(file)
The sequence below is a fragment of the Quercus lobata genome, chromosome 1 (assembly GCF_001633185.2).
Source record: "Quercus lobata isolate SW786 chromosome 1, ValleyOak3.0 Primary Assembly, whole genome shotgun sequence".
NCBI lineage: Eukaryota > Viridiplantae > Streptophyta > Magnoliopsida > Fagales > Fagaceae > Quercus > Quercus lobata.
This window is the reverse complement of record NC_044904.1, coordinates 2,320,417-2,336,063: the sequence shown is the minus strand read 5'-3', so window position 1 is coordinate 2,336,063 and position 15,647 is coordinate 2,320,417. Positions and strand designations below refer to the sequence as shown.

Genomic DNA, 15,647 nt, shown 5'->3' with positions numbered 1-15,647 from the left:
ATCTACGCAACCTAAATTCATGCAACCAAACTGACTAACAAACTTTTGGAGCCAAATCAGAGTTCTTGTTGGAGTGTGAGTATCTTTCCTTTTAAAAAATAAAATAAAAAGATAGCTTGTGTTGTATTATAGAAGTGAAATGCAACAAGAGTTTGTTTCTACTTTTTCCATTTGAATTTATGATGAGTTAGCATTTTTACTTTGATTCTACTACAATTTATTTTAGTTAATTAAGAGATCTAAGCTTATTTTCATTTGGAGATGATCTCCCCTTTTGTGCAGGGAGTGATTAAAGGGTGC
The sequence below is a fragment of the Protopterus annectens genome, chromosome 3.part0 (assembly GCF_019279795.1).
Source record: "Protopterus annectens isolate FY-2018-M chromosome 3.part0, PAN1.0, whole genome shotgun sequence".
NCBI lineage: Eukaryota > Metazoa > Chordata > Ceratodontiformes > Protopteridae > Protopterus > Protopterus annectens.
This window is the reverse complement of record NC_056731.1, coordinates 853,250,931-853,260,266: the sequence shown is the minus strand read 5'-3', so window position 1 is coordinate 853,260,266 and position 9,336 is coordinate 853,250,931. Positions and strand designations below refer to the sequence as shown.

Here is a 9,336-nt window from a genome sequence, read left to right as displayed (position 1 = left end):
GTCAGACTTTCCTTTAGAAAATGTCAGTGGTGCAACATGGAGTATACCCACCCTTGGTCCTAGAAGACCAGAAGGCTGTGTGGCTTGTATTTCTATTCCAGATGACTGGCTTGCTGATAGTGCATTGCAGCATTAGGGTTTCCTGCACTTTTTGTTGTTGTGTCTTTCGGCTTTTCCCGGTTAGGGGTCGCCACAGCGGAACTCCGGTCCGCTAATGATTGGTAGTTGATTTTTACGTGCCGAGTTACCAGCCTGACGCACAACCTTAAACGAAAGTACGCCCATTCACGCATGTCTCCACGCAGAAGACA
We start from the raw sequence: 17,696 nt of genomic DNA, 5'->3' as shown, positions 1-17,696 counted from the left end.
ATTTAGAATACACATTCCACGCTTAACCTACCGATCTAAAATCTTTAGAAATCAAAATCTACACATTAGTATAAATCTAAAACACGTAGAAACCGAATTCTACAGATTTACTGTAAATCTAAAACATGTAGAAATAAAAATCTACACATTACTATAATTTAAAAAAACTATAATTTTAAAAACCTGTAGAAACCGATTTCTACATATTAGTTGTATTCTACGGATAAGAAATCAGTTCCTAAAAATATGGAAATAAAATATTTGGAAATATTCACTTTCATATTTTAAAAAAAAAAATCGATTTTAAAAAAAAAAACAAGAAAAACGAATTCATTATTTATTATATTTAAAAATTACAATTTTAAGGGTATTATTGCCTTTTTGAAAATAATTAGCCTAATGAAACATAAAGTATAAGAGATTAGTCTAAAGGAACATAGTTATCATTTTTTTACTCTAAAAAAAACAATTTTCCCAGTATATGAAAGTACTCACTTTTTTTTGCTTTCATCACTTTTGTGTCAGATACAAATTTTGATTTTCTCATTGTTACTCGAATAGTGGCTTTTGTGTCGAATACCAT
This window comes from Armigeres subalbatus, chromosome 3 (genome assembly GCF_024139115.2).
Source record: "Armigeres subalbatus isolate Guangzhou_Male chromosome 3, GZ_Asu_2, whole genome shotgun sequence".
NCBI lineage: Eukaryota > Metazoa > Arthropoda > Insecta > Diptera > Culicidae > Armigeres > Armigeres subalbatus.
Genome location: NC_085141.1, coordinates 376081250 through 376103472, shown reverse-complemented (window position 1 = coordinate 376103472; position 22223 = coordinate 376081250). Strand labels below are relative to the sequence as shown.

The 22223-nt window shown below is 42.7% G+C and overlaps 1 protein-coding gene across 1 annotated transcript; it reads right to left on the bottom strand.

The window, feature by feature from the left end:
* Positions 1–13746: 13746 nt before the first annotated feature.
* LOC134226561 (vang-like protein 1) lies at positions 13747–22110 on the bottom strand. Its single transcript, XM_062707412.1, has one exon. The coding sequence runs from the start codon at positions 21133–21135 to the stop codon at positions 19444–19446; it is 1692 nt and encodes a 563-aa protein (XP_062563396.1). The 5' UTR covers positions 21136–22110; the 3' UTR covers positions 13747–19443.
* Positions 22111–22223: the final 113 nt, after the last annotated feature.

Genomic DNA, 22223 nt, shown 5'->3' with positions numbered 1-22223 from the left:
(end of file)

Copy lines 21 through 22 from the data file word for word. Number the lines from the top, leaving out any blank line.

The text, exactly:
* Positions 1–13746: 13746 nt before the first annotated feature.
* LOC134226561 (vang-like protein 1) lies at positions 13747–22110 on the bottom strand. Its single transcript, XM_062707412.1, has one exon. The coding sequence runs from the start codon at positions 21133–21135 to the stop codon at positions 19444–19446; it is 1692 nt and encodes a 563-aa protein (XP_062563396.1). The 5' UTR covers positions 21136–22110; the 3' UTR covers positions 13747–19443.